Land of hope?

Amidst the royal celebrations, the Bank of England has something else to cheer about – the economy is finally showing signs of life.

Could it be that the UK economy is finally breaking free of the longest and deepest recession since the 1930s?

News that GDP rose 0.6 per cent in the June quarter has certainly sparked a degree of optimism, as it follows a semi-decent 0.3 per cent rise in GDP in the March quarter. GDP grew by 1.4 per cent over the past year.

Beleaguered British Chancellor George Osborne was cautious noting that the economy was “out of intensive care” and that “the British economy is on the mend”.

The pick up in economic growth over the first half of 2013 reflects the effects of easy monetary policy settings from the Bank of England which has not only cut interest rates as far as it can, to a 318 year low of 0.5 per cent, but has engaged in an aggressive campaign of quantitative easing. The UK has also ben a major beneficiary of a weak British pound which until recently, had fallen by around 25 per cent on a trade weighted basis, giving it a significant competitive.

The better GDP growth figures in the June quarter were driven in large part by trade exposed parts of the economy – retail, hotels and transport were key drivers of growth and these were helped by an expansion in communication and construction activity.

While the news for the UK economy is encouraging, it needs to be viewed in the context of the British economy suffering a deeper and more protracted downturn in the current period than during the 1930s Great Depression. Indeed, even with the recent lift in GDP, the UK economy is still 3.3 per cent smaller than the pre-crisis peak. This suggests that even on the current more favourable trajectory for economic growth, it will not be until after Prince George of Cambridge turns two that the UK economy will grow to the point where is reaches the size it was in 2007.

This stark fact is reflected in the unemployment of 7.8 per cent, compared with a pre-crisis low of 4.6 per cent, although it is a down from the peak of 8.4 per cent in early 2012. A falling participation rate suggests the labour market still has significant spare capacity, a point reinforced by more than 5 years of falling real wages.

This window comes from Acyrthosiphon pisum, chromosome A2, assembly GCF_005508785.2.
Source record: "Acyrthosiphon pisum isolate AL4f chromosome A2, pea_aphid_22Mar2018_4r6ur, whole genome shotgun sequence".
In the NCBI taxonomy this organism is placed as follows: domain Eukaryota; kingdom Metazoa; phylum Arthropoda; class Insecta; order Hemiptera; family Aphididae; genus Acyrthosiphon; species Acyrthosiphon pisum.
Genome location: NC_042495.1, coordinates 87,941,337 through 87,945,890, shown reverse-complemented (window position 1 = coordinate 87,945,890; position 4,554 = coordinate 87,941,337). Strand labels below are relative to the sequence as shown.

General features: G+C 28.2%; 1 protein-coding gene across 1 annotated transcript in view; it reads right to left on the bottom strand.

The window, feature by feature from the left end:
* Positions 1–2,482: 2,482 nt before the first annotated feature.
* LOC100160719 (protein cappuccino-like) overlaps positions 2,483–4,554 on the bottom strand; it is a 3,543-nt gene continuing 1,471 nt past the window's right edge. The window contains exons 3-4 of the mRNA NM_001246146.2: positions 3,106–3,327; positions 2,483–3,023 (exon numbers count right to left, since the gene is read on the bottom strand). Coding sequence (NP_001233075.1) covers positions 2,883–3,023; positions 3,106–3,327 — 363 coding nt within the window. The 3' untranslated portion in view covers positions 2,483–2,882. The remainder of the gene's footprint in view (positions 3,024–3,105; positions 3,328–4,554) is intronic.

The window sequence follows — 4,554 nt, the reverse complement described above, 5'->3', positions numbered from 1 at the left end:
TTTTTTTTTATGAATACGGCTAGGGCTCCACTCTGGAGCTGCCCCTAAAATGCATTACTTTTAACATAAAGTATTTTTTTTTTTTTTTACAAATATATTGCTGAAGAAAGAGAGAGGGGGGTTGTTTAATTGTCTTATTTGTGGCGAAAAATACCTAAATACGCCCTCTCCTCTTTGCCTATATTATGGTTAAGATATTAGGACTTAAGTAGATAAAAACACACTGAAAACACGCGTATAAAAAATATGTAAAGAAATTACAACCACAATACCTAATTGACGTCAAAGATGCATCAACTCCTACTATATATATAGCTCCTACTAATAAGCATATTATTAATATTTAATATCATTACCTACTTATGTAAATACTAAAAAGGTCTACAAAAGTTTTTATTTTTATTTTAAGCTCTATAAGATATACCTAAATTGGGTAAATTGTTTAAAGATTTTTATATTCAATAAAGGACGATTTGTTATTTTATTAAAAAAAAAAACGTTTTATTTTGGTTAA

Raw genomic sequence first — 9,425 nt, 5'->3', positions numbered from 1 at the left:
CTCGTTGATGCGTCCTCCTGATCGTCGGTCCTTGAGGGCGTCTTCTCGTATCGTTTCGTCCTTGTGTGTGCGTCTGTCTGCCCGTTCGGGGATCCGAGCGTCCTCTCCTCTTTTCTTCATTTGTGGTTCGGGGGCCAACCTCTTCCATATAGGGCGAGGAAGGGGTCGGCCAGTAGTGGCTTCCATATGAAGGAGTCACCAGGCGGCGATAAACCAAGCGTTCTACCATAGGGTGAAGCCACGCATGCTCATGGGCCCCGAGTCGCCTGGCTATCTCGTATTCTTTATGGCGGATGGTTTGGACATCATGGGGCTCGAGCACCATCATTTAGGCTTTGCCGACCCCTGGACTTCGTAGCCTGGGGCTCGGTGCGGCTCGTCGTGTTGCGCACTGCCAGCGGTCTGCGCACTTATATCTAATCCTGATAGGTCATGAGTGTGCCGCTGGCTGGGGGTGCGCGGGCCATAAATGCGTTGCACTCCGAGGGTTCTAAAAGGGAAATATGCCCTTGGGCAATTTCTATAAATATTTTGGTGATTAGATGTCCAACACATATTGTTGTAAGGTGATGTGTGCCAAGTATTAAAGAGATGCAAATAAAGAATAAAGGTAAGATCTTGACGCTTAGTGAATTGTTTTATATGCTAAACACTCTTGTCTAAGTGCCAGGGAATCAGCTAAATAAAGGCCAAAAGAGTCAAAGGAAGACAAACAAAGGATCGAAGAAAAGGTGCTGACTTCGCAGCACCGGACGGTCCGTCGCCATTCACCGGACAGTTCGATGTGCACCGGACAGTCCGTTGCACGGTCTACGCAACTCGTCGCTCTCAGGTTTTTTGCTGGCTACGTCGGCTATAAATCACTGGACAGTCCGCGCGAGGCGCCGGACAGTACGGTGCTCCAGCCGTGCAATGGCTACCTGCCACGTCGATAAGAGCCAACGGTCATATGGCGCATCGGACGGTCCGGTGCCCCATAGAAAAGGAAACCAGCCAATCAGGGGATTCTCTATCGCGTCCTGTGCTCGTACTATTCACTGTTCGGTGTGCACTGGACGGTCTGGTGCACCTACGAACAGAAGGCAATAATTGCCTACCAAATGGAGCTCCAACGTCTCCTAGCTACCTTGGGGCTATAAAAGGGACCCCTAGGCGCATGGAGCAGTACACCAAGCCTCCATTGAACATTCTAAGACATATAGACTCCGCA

For the Bank of England and its new Governor Mark Carney, the news is clearly welcome, but it is unlikely to significantly alter its policy assessment from just last week that the current easy stance of monetary policy would be maintained until the economic recovery “was more firmly established”. 

Indeed, the minutes from the meeting of the Bank of England’s Monetary Policy Committee noted that, “developments, while broadly positive, had not been enough to warrant such an upward move in the near-term path of Bank Rate". This guidance that policy would remain easy was designed to give the market confidence that policy would be supportive of the recovery and would not end prematurely. The MPC in its recent statement was concerned and surprised by the rise in government bond yields given the overall economic climate and this comment was taken as a hint that there may be more quantitative easing in the months ahead, even with the economy performing a little better.

The MPC made the telling point that, "the onus on policy at this juncture was to reinforce the recovery by ensuring that stimulus was not withdrawn prematurely.”

Economic growth in the UK economy is not being helped by a range of fiscal austerity measures which are designed to reduced the budget deficit and slow the rise in government debt. From a peak of a staggering 11.2 per cent of GDP in 2009-10, the budget deficit is forecast to fall to 7.4 per cent of GDP in the current financial year and then track to 2.2 per cent of GDP by 2017-18.

In the end, it is encouraging to see the British economy registering some form of recovery, particularly as it was one of the hardest hit during the banking and financial crisis. That said, there is still clearly a long way to go before the UK can claim to be in a fully-fledged growth cycle which is why monetary policy will remain easy for some time, even if fiscal policy continues to be tightened.